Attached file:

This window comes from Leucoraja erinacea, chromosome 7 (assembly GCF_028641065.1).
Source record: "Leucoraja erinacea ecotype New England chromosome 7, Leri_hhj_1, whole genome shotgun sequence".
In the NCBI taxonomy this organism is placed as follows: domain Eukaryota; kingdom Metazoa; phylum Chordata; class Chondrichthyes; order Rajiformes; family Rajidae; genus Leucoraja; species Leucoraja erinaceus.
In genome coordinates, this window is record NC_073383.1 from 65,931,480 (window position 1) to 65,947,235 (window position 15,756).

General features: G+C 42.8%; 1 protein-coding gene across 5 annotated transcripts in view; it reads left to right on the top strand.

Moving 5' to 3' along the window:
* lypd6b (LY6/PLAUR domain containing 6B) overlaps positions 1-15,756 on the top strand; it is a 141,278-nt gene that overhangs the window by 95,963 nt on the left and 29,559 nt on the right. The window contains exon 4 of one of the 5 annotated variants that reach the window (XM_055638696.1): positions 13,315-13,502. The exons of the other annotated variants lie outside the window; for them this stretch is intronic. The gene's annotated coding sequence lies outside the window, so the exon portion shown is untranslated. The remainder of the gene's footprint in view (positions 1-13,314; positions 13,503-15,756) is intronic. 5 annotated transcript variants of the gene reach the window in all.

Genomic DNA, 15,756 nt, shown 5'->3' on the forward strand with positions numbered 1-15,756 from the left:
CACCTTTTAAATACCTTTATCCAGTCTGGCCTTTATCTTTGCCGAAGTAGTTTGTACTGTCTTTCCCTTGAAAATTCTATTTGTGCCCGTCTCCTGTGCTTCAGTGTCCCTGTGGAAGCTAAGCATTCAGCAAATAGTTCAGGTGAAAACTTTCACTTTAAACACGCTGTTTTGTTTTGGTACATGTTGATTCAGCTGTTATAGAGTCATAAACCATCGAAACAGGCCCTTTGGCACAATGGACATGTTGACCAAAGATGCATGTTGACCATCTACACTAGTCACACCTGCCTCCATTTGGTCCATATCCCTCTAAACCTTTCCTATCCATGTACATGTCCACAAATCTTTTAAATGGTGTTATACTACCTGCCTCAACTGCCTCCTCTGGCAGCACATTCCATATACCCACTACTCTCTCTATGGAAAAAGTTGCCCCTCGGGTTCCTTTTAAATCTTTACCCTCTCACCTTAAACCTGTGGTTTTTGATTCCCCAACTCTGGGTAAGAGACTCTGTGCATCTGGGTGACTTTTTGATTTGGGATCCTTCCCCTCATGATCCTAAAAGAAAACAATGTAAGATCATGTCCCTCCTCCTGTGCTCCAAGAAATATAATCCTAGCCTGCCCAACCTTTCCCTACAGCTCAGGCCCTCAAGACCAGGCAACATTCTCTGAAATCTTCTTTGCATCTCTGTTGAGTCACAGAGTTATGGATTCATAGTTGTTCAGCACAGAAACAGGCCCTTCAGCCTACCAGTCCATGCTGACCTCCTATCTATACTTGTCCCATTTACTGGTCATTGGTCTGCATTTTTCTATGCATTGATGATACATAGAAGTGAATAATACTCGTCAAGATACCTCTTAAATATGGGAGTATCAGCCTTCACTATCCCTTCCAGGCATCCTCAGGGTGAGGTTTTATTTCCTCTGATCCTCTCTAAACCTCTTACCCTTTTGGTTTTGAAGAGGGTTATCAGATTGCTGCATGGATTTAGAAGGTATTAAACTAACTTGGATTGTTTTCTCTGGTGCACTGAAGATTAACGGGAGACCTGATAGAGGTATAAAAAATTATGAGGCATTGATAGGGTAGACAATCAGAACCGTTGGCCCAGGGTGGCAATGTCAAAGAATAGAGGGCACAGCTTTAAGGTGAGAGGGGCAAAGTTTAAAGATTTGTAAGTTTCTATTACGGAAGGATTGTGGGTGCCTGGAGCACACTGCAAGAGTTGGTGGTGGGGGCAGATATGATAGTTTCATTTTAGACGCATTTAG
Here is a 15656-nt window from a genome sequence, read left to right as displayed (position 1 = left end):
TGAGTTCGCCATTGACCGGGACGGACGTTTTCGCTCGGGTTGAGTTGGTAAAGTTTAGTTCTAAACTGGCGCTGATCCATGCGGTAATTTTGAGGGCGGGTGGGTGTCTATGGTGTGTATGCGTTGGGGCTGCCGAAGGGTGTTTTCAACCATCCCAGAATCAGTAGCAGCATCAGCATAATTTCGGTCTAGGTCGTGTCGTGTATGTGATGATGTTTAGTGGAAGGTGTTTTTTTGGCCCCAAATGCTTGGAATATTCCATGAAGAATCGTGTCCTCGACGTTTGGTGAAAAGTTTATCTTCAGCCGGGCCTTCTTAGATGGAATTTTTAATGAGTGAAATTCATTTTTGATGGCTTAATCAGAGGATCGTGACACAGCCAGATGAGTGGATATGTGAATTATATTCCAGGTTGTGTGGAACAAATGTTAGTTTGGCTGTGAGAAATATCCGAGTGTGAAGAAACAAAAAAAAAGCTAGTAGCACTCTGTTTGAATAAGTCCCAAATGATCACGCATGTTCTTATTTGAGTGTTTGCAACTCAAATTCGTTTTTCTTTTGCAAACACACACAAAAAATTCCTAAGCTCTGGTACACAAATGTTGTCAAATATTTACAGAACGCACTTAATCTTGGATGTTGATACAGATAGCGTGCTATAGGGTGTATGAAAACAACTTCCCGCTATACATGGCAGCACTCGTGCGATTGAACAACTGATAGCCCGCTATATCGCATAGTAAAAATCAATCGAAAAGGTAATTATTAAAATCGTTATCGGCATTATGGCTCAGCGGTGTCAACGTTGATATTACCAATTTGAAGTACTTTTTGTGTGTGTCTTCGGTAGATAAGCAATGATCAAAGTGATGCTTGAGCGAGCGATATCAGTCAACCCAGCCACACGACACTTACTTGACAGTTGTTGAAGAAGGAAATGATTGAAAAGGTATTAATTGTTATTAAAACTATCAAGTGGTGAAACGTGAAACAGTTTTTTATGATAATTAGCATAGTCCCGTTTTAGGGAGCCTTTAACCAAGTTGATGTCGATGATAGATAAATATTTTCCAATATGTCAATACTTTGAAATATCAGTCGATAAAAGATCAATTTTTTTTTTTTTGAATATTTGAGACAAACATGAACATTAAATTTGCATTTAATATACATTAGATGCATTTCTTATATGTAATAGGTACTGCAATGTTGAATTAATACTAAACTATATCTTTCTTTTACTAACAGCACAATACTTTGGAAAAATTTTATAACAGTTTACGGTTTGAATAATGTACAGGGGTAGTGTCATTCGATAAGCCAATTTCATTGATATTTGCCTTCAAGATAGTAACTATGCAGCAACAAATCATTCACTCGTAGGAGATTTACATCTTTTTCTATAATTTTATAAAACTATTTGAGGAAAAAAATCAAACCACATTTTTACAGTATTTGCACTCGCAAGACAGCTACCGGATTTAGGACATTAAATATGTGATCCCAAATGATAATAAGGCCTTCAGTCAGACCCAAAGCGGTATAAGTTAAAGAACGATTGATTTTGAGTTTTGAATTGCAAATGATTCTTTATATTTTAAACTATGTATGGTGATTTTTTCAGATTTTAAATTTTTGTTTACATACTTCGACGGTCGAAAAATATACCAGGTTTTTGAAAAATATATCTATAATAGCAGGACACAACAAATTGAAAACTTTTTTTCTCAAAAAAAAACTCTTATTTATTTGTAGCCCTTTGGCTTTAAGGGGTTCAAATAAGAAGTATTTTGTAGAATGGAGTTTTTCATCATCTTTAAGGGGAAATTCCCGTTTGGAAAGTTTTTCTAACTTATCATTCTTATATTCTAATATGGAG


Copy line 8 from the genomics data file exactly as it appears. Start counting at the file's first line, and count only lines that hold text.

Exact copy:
Genomic DNA, 15,756 nt, shown 5'->3' on the forward strand with positions numbered 1-15,756 from the left: